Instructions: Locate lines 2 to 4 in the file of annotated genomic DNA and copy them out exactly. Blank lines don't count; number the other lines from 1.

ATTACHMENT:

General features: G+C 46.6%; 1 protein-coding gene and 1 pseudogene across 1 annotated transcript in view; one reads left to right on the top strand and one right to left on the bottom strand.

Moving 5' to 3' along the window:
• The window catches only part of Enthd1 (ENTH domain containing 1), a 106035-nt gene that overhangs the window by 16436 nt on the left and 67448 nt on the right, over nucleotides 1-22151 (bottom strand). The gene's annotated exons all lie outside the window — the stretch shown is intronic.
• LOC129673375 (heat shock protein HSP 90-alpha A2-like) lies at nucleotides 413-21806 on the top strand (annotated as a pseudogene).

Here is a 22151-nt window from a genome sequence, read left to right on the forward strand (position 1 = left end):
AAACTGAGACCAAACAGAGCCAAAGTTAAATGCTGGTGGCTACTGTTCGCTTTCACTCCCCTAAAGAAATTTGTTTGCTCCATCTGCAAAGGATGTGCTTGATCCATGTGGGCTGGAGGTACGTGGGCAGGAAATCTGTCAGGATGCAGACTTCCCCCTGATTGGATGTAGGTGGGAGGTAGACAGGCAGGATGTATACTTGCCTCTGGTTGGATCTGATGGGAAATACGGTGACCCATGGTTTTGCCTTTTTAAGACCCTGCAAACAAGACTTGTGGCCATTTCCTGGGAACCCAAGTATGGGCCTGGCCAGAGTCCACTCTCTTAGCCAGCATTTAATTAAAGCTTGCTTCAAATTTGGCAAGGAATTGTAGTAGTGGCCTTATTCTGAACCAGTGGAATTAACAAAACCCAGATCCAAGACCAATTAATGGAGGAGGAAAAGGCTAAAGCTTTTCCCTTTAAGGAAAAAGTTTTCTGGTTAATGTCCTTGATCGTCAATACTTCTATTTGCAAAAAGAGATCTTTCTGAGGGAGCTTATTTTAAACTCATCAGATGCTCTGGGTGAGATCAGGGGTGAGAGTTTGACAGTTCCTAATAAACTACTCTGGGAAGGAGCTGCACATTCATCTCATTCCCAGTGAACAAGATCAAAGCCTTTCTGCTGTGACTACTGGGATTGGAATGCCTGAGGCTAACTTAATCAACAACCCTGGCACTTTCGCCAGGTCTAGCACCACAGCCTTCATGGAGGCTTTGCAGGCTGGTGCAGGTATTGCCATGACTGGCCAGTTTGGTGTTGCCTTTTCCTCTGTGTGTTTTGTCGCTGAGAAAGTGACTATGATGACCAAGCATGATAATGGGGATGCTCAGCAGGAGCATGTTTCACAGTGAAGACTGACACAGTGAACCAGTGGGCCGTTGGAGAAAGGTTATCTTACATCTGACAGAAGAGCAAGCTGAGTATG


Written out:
Moving 5' to 3' along the window:
• The window catches only part of Enthd1 (ENTH domain containing 1), a 106035-nt gene that overhangs the window by 16436 nt on the left and 67448 nt on the right, over nucleotides 1-22151 (bottom strand). The gene's annotated exons all lie outside the window — the stretch shown is intronic.
• LOC129673375 (heat shock protein HSP 90-alpha A2-like) lies at nucleotides 413-21806 on the top strand (annotated as a pseudogene).